Are you grappling with a stubborn project management work issue? Ask Elizabeth! Email your question to: marketing@liquidplanner.com.

About Elizabeth Harrin

Elizabeth Harrin is a project and programme manager with over a decade of experience. She writes about project management and careers at her website, A Girl’s Guide to Project Management.

Advice for Project Managers: Finding Mentors and Collecting Project Feedback

ADVICE_COLUMNIST (1)
Are you grappling with a stubborn project management work issue? Ask Elizabeth! Email your question to: marketing@liquidplanner.com. Anonymity included.


“Dear Elizabeth: I’d like to find a mentor to help advance my project management career. Do you have advice on what I should be doing to find the right person?”Searching for guidance

Dear Searching: Well done for deciding that you want to start a mentoring relationship. A mentor can definitely be a career boost, opening doors that weren’t there before.

But you’re correct. You’ll get the best out of mentoring if you can find the right person.

Finding a mentor should begin with an inventory of your needs and wants. What are your mentoring goals? Who do you respect? What area do you want to draw them from? What skills are needed to best serve and guide you in your career aims?

If your organization has a formal mentoring program, start there. In my experience it’s better to be in the formal system than outside it. Ask them to match you with a suitable mentor.

Don’t be afraid to say you want to switch if you don’t click with that person. An experienced mentor won’t take it personally. Good rapport is important. If it isn’t there, they’ll have felt it too.

If you don’t have a formal program to participate in, think about whether you want someone from inside or outside your organization. It may be easier to find someone internal, unless your firm is very small. External mentors can bring different perspectives, but they are harder to find unless you are prepared to pay for their time. Try going through your professional bodies or local networking groups. For example, Project Management Institute chapters’ mentoring programs match junior project managers with more experienced members.

If you’re looking within your organization, a good place to start is the peer group of your line manager or the next level up. Are there any managers in that group that you feel you could learn from? This comes back to your inventory of needs and wants. Do you need someone with deep domain or industry knowledge? Experience in project management? Or are you focused on building your business skills more broadly? Use your inventory to build a list of potential mentors.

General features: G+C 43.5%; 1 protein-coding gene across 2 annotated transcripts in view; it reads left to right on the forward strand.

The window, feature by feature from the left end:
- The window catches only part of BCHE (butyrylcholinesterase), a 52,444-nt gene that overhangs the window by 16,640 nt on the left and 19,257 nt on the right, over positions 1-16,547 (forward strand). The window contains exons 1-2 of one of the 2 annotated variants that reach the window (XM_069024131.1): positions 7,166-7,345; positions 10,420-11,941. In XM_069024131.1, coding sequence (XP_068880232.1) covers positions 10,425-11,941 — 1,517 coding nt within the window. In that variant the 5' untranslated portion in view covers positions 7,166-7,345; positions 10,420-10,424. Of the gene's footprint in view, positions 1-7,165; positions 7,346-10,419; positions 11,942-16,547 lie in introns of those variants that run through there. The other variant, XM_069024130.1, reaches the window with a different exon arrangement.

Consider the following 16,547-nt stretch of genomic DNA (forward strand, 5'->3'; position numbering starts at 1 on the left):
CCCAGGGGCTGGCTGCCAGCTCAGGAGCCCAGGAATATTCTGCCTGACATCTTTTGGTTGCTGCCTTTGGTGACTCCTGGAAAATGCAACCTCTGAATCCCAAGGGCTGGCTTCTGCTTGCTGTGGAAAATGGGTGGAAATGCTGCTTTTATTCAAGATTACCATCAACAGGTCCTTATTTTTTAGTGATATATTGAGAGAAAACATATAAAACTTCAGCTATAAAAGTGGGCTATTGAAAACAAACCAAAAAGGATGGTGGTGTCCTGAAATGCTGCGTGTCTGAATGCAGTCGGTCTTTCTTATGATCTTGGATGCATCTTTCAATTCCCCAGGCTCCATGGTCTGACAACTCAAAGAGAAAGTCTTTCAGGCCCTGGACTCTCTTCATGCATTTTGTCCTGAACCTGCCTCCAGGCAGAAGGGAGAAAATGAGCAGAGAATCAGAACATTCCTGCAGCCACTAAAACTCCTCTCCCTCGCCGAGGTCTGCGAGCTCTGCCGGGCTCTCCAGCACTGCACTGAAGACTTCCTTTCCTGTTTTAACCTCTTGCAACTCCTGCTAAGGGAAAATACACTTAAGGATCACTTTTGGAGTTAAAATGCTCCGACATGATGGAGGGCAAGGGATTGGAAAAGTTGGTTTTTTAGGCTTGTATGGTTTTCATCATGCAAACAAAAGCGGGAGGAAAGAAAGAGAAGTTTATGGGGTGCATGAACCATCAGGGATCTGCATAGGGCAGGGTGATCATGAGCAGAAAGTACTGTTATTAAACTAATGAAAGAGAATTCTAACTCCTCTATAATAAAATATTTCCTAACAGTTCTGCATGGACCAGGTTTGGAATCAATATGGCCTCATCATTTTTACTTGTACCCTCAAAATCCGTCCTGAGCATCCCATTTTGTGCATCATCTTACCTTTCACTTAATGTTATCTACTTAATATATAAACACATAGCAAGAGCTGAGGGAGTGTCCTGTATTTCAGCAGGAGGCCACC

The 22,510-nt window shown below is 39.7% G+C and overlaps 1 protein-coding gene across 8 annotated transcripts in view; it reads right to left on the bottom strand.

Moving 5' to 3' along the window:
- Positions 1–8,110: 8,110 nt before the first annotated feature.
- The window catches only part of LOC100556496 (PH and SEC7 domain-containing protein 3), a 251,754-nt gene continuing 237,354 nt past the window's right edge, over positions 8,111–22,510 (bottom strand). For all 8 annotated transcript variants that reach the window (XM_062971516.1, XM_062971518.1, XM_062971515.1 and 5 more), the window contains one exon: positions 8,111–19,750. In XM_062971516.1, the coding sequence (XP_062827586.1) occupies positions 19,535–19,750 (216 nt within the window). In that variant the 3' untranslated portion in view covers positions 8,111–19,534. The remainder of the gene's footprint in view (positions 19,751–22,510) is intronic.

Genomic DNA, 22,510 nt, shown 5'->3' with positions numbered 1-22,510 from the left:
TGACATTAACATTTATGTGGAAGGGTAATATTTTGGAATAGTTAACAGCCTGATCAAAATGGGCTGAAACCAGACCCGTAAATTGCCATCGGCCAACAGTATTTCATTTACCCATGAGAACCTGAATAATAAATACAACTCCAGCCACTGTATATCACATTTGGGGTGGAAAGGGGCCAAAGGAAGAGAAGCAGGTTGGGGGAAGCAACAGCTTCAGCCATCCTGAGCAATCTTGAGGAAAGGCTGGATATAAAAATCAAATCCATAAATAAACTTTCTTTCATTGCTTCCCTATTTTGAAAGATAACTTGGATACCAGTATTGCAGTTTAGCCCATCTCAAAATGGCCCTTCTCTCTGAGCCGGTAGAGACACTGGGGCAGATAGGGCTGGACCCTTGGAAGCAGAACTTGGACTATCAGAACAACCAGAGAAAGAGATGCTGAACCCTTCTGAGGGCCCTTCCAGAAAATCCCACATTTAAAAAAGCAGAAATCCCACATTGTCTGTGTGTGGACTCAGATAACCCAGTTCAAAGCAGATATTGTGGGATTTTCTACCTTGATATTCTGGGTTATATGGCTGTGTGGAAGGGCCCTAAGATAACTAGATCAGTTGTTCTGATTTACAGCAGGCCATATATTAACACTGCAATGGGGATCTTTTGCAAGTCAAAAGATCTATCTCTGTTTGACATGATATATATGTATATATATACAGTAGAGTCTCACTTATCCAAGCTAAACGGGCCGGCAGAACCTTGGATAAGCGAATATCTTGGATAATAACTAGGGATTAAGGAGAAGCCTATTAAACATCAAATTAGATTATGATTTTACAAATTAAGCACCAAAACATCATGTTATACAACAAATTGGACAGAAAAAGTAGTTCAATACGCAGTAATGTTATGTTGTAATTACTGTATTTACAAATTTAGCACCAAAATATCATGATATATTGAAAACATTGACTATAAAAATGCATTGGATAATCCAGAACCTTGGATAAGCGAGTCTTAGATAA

When you’ve got a shortlist, just ask them! If they are interested, they’ll want to know what they are committing to before firmly saying yes. Have a frank discussion about expectations: how long and how often will you meet? Will it be over the phone or over email? Draft a mentoring agreement and discuss what you’re both hoping to achieve. That way, you both know what you’re getting into.

“Dear Elizabeth: I’d like to take a more formal approach to gathering my team’s feedback, especially at the close of projects. Do you have any suggestions for garnering constructive feedback?”Formal Feedback

Dear Formal: You need formal feedback on two things: the project management process itself (how the whole thing worked out for the team and what it was like to be ‘in’ the project management process as it unfolded) and the deliverables or outputs. Getting feedback on both of those will give you some great insights into how the project is going, but they need two different approaches.

It’s easiest to get feedback on the work you are doing and the deliverables you are creating. Add a standing agenda item to your regular team meetings and ask for feedback:

  • How are we doing with the scope of this project?
  • What’s the latest position on quality?
  • Are the customers satisfied with the outputs we are generating for them? How do we know?

You can also tailor these questions for your customers. Though you’ll want to ask them for feedback separately.

It’s less easy to get feedback on the project management aspects of the job. Sometimes people don’t understand those as well or can’t separate those from the output of their tasks. You can help get useful answers about this by asking probing questions:

Did we identify this risk in advance? If not, what could we have done differently so that we wouldn’t have got caught out? How did we end up in this situation? If we had managed communication more effectively on the project, would we have avoided it? So what should we be doing going forward to improve communication in the team?